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Remember discussing this one?

Cardinal

Cyburbian
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A week ago tonight I was at a reception here:

11moca.jpg

If you remember, we discussed it a while back in this thread:

http://www.cyburbia.org/forums/showthread.php?s=&threadid=7442&highlight=cincinnati

Now that I have been there, I would have to say it is completely awful. Let's begin on the outside. If it stood alone, it would still be a bland, lifeless, ugly chunk of concrete. As it is, it is surrounded by attractive if not outstanding 19th or early 20th century buildings. These have some charm and warmth. The museum has none. There is even a nice contemporary building across the street.

It only gets worse inside. It is nothing but a concrete box with six or seven floors connected by stairways. Let's discuss these. Going to the basement level, the treads are at an angle to the wall (maybe 30-40 degrees) creating an illusion that the stairs slope. The architect probably thought they were being clever. An insurance inspector somewhere is having a fit. Is discomforting visitors the architect's goal?

Fortunately, the stairs connecting the other levels are not angled, but they are still a problem. The rise is about four inches per step, forcing users into an awkward gait. The word 'discomfort' comes to mind again. There is a second issue as a result of this design. The staircases take more than twice the room that they should. This is not a large building. I doubt that the footprint is more than about 8000 square feet. About a quarter of the interior is consumed by stairs.

There is one good aspect of the design. As hideous as the building looks from the inside, it may discourage people from entering. The large amount of wasted space means that those unfortunate souls who do enter will not be assaulted by as much 'art' as might fit in a well-designed building. If it is possible, the collection inside this building is worse than the building itself.
 

Wannaplan?

Bounty Hunter
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3,212
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29
Was the architect John Portman and Associates, the designers of another atrocious building, the Detroit Renaissance Center?

 

garethace

Cyburbian
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137
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6
That was my first thread here at Cyburbia, if I am not mistaken. Siggggghhhhh!

But not to restrict the debate too much, lets discuss it from this aspect: Are Architects just too in a rush to build stuff for their clients? And are the cost/construction/evaluation aspects of building projects brushed over? Are these questions asked so late in the building design process, that Architects simply refuse to address the issue of value for money in these projects?
 

Cardinal

Cyburbian
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garethace said:
That was my first thread here at Cyburbia, if I am not mistaken. Siggggghhhhh!

But not to restrict the debate too much, lets discuss it from this aspect: Are Architects just too in a rush to build stuff for their clients? And are the cost/construction/evaluation aspects of building projects brushed over? Are these questions asked so late in the building design process, that Architects simply refuse to address the issue of value for money in these projects?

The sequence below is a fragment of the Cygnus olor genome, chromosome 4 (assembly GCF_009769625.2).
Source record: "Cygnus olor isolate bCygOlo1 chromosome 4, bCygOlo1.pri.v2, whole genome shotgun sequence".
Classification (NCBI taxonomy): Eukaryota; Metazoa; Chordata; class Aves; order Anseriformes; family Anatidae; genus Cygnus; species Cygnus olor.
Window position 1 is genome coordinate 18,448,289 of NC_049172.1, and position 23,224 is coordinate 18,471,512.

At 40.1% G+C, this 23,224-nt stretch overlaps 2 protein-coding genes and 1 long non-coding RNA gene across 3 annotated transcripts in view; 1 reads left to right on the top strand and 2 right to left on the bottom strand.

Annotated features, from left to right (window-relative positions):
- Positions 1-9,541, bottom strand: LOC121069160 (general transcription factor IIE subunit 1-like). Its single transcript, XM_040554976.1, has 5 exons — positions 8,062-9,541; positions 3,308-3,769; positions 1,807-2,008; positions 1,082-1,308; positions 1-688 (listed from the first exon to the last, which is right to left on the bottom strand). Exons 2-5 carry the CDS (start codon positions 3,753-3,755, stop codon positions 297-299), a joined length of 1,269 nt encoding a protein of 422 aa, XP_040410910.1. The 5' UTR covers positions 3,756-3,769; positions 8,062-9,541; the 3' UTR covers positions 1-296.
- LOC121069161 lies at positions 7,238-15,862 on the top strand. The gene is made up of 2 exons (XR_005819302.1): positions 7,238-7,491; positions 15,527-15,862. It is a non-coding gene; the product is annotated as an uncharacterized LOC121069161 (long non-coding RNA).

I think this is a question of ego instead, on the part of both the architect and the client.

Architect - The building is obviously a "look at me!" statement by the architect. Rather than adopt an outward appearance that may have been more traditional and contributed to the street, Hadid wanted something that would stand out. It does, but by being profoundly ugly. The exterior wall is the point of interface between inside and outside. Here, they are both rejected. There is no attempt to link the two. Hadid carries the assault on inside the building by intentionally making it uncomfortable, so that you are "aware" of the building, in the same way that you would be aware of a stone in your shoe. Neither are welcome. The final insult is the waste of space. Beginning with a small pad, Hadid uses up a grossly inordinate area for utilitarian components such as the godawful stairs.

Client - The client was obviously as interested in a "statement" instead of a real building. They accepted the inappropriate exterior appearance. They likely fell for some "artsy" and "awed" explanation of the ridiculous interior. They wanted a Guggenheim and got this instead.
 

garethace

Cyburbian
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137
Points
6
Yeah, I think you have indeed nailed it.

But unfortunately, many critics of Architecture forget to analyse the relationship of the Architect and the client as you have done. If you wish to read more about this, perhaps you should investigate some books, like about the building of the Salk Institute in California, by Jonas Salk and Louis Kahn.

I believe Kahn was a great Architect, because he could take the client as technical and scientific as Salk was, and still manage to produce a wonderful piece of Architecture. It would be worth seeing his design for an Art Gallery in Texas too, called the Kimbell.

Kahn spoke a lot about his reaction to modern interpretations of the clients needs, and what Architects generally did to provide space of availabilities, and places of well-being. He loved building in old historic places like the Middle East and India. But he has built a lot in America too.

Brian O' Hanlon.
 

Wannaplan?

Bounty Hunter
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